Customers expect experiences to be that much easier and more fluid. They expect to be able to do everything on their mobile device.

From more of a company perspective, we’ve really tried to transform ourselves to recognize that digital is really forever. You’re in this game forever, I mean building up the organizational capabilities both within the business side and the technology side, and being able to deliver on this on a sustained basis. Because the competitive differentiation in digital world lasts about six months, and it takes no time at all for someone to copy you. When we look at what other FIs are doing what’s happening in the marketplace, we want to be able to copy the best ideas ourselves, and that’s more about having the organizational capabilities in place.

Kirsten Garen: In our technology groups, we spend a lot of time with not just our internal business partners, but with our customers, and also on best practices. While we know what’s happening in other industries and other banks, but there’s nothing quite like spending time with our commercial customers, our retail customers, or spending time in a branch to see what changes they’re looking for. I think they want fully crafted new services and solutions and time to get used to the new experience. So, it is valuable for our organization to really be out there with customers to understand what they’re looking for.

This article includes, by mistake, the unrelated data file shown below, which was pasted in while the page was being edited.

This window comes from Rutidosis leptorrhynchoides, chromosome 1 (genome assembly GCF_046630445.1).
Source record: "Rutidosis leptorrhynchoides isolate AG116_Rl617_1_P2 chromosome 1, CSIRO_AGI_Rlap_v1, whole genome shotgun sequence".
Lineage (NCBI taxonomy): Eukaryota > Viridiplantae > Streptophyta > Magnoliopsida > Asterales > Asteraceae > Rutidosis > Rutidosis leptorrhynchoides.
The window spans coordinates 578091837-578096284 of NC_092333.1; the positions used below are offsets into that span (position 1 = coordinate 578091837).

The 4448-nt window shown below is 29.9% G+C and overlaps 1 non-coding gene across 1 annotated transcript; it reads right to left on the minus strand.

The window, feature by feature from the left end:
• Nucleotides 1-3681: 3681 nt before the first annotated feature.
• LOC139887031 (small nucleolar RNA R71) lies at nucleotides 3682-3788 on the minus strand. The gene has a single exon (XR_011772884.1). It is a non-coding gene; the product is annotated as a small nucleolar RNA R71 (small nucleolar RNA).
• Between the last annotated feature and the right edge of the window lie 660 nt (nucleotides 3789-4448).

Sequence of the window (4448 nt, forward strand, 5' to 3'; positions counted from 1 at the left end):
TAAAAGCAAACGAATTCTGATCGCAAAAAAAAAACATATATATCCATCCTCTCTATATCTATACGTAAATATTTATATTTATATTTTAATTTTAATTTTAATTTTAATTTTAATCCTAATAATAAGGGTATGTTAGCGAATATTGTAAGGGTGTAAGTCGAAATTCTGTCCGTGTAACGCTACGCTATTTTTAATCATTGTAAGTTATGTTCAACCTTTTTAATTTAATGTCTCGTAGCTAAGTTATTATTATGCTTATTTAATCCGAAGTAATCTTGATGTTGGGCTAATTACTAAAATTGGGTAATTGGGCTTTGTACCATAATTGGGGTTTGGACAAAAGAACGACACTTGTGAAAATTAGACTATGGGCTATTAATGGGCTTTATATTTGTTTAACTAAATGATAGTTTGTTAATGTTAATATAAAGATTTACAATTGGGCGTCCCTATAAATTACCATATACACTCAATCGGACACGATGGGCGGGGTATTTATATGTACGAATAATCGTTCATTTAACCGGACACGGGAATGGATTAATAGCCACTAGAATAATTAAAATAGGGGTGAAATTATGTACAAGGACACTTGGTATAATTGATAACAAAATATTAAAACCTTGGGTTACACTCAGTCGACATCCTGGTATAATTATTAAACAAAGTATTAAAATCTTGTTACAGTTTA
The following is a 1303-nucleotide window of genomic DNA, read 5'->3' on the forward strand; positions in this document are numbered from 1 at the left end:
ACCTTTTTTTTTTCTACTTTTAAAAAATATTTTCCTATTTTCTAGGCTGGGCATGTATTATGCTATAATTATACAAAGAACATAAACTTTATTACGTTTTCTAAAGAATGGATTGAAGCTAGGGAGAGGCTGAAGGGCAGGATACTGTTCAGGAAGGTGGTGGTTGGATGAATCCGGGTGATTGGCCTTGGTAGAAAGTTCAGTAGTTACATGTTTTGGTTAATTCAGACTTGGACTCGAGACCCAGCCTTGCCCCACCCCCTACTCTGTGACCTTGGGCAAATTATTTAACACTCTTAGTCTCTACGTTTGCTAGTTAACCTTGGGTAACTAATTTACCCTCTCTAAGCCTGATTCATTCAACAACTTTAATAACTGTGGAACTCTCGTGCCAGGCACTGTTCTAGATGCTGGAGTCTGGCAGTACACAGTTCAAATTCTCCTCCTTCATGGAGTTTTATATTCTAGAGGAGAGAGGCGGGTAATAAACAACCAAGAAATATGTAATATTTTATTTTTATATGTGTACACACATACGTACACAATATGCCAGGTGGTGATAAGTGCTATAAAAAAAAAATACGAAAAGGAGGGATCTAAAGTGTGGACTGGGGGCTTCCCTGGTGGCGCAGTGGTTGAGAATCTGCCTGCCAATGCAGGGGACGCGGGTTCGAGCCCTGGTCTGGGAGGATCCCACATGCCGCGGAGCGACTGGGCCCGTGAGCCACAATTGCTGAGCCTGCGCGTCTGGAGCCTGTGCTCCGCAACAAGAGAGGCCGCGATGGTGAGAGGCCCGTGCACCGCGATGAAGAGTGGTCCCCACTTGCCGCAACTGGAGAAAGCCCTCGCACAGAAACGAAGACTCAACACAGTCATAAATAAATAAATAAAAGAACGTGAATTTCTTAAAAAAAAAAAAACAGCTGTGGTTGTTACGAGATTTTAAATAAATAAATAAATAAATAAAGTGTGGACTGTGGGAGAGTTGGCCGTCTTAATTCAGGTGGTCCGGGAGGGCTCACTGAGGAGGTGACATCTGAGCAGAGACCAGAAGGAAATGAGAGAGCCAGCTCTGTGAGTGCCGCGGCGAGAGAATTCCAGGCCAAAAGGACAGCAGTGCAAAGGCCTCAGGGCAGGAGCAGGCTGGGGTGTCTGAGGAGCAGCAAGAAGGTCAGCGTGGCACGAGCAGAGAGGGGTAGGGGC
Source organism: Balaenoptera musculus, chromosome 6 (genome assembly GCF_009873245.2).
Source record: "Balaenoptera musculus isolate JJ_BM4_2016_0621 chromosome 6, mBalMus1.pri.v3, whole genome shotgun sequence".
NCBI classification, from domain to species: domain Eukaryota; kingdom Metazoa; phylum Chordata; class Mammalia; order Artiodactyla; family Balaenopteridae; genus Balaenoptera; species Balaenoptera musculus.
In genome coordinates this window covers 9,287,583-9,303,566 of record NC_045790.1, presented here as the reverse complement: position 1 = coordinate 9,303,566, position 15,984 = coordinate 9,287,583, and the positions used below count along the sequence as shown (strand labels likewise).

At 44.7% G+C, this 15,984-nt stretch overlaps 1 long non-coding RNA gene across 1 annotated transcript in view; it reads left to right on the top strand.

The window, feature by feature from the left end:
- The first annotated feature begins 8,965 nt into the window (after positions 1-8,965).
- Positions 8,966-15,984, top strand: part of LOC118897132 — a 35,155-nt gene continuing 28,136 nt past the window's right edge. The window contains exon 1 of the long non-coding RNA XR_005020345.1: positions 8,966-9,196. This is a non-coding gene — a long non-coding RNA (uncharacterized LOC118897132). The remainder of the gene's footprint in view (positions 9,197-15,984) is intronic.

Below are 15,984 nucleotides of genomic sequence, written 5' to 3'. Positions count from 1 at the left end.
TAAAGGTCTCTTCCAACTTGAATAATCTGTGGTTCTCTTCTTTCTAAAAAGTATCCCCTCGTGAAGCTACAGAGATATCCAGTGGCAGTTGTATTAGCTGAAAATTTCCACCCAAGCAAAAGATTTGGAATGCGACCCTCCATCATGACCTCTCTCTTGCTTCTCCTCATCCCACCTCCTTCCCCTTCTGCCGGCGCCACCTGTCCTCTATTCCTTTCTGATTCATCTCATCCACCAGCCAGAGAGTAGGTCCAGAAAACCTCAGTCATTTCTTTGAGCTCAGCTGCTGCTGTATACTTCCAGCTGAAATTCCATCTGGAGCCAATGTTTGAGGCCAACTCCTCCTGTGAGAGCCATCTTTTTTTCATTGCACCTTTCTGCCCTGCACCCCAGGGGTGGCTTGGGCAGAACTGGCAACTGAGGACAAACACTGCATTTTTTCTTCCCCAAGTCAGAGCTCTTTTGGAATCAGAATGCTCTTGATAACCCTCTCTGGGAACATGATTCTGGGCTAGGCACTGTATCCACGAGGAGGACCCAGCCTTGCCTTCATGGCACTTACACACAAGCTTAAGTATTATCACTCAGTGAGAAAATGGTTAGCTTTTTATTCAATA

It is valuable for our organization to really be out there with customers to understand what they’re looking for.

Sanjog Aul: So, the very fundamental question here is, what leads to customer retention. So Kirsten, if we are to really get a great branding or, if you will, customer retention, is it when we consistently meet customer’s needs or offer them a periodic wow experience?